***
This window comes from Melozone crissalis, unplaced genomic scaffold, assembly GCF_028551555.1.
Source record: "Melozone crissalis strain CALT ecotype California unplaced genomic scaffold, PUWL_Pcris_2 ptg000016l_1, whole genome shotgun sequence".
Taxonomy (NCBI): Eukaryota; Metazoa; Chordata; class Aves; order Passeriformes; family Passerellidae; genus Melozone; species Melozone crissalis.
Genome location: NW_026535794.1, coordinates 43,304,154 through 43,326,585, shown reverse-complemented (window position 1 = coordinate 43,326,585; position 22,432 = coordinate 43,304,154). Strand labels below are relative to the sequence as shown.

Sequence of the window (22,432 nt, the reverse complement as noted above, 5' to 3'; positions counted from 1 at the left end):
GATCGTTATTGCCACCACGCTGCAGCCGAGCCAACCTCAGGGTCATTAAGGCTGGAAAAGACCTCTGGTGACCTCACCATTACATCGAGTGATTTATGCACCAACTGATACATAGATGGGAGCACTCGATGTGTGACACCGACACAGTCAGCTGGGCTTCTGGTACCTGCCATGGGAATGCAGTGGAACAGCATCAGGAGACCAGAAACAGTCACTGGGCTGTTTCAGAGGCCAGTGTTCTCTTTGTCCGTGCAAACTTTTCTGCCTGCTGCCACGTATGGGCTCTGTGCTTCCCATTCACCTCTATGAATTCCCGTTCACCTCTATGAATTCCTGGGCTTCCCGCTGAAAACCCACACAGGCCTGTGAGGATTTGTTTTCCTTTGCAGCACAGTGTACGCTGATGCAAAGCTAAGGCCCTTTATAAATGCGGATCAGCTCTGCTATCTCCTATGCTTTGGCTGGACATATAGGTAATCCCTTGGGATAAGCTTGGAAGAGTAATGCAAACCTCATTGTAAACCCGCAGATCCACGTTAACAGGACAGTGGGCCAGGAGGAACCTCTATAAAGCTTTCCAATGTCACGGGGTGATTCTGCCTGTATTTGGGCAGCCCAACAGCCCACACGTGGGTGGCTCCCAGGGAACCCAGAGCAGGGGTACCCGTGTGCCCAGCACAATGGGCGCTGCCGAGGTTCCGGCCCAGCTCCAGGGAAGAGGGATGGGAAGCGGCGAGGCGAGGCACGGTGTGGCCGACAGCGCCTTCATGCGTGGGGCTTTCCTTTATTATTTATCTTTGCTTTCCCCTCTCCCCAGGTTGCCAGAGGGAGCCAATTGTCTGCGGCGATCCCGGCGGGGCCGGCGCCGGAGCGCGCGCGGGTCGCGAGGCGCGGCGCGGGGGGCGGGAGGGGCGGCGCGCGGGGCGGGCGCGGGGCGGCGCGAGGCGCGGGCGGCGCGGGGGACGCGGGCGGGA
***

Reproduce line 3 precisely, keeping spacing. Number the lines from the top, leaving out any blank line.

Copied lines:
Taxonomy (NCBI): Eukaryota; Metazoa; Chordata; class Aves; order Passeriformes; family Passerellidae; genus Melozone; species Melozone crissalis.